The Sequester Could Cause A Recession, But Wall Street Seems Unconcerned

Could The Sequester Cause A Recession?
In this Thursday, Feb. 21, 2013, photo, a trader works on the floor of the New York Stock Exchange. (AP Photo/Mary Altaffer)
In this Thursday, Feb. 21, 2013, photo, a trader works on the floor of the New York Stock Exchange. (AP Photo/Mary Altaffer)

Economists warn that harsh budget cuts due to start taking effect next week could hammer the economy, maybe even cause a recession. But Wall Street seems unconcerned.

The latest warning about the dangers of the "sequester" -- the $85 billion in congressionally mandated federal spending cuts due to kick in on March 1 -- comes from Bank of America chief economist Ethan Harris. In a research note on Friday, Harris writes that he expects this painful shot of austerity to slow GDP growth to just 1 percent in the second quarter, with job growth averaging less than 100,000 per month for those three months.

That is not exactly recession territory, but it is dangerously close. Harris's numbers match up pretty well with those of other private-sector economists, including Macroeconomic Advisers. The private research firm recently estimated the sequester would gouge about 1.25 percent from GDP growth in the second quarter, leaving growth at a paltry 1.2 percent. Macro Advisers said the sequester could cost the economy 700,000 jobs through 2014.

A less-optimistic economist, Charles Dumas of British firm Lombard Street Research, on Thursday suggested the budget cuts and uncertainty leading up to them could turn GDP growth negative in both the first and second quarters -- matching one common definition of a recession.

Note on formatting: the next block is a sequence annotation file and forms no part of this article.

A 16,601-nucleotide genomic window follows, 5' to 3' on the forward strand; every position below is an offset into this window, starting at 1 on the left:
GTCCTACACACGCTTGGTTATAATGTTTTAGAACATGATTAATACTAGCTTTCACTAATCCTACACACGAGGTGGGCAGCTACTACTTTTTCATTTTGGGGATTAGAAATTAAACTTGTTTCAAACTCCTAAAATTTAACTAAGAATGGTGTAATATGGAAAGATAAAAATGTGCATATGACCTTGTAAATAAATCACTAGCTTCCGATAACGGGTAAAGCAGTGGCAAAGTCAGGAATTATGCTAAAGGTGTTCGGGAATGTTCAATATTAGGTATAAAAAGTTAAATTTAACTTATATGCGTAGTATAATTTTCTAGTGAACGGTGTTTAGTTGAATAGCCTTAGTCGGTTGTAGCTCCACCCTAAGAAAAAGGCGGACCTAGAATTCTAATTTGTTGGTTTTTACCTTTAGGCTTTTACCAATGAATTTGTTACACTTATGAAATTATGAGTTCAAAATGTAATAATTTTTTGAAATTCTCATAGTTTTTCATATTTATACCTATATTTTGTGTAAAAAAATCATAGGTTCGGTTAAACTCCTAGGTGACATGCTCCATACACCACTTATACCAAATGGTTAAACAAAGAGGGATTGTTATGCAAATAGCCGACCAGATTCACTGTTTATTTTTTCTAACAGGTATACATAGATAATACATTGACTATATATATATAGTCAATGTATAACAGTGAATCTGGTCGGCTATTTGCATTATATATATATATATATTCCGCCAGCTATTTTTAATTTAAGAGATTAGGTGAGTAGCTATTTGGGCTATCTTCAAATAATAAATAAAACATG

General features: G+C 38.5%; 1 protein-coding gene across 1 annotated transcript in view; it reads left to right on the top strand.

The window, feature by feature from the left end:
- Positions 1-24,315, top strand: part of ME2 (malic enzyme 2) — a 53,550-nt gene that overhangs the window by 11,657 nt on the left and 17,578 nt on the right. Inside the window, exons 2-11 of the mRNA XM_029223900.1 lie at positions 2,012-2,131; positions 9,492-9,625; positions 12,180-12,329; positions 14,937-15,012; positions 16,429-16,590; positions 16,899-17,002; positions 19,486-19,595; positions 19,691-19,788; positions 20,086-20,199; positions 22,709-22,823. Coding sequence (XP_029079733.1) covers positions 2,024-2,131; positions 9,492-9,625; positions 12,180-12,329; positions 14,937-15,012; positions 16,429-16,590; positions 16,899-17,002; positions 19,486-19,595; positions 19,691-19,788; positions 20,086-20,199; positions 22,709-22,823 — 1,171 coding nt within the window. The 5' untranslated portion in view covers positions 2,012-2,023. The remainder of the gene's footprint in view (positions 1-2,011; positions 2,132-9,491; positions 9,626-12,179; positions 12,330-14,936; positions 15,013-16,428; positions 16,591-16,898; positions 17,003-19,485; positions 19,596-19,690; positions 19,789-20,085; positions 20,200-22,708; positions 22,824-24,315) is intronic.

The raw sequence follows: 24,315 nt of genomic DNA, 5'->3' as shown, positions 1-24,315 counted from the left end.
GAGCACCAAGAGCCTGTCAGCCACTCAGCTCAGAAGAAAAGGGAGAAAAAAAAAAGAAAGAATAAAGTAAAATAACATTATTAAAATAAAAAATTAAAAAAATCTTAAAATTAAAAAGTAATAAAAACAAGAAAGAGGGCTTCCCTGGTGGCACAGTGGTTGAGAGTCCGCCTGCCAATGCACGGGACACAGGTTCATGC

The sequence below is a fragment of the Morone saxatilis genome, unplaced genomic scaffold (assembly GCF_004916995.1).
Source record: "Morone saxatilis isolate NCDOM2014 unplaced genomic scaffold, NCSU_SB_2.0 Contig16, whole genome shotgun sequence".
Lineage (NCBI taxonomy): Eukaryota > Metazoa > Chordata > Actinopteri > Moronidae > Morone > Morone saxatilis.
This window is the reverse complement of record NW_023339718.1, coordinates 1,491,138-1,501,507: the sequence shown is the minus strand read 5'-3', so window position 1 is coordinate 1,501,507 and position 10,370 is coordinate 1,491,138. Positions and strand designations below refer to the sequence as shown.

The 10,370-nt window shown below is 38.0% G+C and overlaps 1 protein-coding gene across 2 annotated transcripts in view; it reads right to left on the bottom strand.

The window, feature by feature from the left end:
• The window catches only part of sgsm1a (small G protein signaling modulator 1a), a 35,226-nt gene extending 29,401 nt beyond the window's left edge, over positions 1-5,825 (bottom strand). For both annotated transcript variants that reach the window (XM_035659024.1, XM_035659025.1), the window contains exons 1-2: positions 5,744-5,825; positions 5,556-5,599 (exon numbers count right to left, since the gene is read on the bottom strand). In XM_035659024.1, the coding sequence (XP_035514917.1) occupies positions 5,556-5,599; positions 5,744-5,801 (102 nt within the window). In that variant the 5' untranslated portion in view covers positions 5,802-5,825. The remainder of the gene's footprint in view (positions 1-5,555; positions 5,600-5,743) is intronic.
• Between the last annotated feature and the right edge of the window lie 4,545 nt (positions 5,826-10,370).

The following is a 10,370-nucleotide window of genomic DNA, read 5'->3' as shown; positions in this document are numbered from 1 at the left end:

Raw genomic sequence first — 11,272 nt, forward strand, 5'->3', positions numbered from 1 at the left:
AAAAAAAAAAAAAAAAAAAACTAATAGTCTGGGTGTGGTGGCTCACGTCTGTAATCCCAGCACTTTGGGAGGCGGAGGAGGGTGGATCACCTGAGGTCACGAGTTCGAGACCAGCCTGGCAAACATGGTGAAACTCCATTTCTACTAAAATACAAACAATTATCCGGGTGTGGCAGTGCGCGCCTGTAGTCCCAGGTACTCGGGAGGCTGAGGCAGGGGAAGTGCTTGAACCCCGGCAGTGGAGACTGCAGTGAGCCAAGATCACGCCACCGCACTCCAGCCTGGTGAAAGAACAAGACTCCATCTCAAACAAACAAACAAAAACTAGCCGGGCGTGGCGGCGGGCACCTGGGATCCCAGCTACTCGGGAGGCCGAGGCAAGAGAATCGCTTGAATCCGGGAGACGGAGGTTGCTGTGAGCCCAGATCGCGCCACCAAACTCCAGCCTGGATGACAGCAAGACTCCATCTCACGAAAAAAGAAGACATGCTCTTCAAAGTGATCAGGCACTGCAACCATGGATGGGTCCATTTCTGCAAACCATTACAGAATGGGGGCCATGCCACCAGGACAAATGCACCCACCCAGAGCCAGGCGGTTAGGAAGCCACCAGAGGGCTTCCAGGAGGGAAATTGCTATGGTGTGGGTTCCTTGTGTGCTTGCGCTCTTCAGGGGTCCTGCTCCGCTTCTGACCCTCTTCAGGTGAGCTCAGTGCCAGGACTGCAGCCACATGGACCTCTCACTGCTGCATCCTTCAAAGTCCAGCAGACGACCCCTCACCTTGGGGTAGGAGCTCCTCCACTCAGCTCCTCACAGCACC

"Wall Street is blithely ignoring this," Dumas wrote in a note to clients.

True enough, though these budget cuts are due in just a week, with little or no sign that Republicans and Democrats will come up with a compromise to stop them, Wall Street is for the most part going about its business. The Dow Jones Industrial Average was higher by more than 100 points on Friday afternoon. Stocks wobbled briefly earlier this week, but that was just because of misguided worries that the Federal Reserve is going to stop pumping stimulus into the economy. Why would the Fed stop stimulating the economy when Congress is working so hard to slow it down?

The numbers involved in the sequester are not enormous -- maybe only $50 billion in actual spending cuts this year, estimates Harris, or about 0.5 percent of GDP. And many on Wall Street express doubt that politicians will let the budget cuts carry on for very long, particularly once we start seeing all of the actual effects of the cuts, including furloughs for government workers and smaller unemployment checks and chaos at our airports.

"A three to four week period of sequester cuts will have no measurable impact on GDP growth," independent economist Bernard Baumohl wrote on Thursday. Many on Wall Street agree and, having seen this movie a few times before, assume there will be yet another last-minute fix that will avoid the worst pain.

Still, any budget cuts are the last thing the economy needs right now. It is already staggering from the effects of the payroll tax increase that took effect at the beginning of the year, which itself could shave 0.5 percent from GDP growth. The payroll tax, the sequester and other effects of the "fiscal cliff" deal at the start of the year could carve 1.5 percent from GDP this year, economists have estimated. Meanwhile, gasoline prices are rising steadily, hitting $3.75 nationally, on average, this week, a record for this time of year. That could hurt consumer spending (except for consumer spending on gas, of course). The slower economic growth is, the more vulnerable the economy is to an unforeseen shock.

The stock market is not the economy. But it can't ignore the economy's weakness forever.

Before You Go


What Sequestration Would Cut

Popular in the Community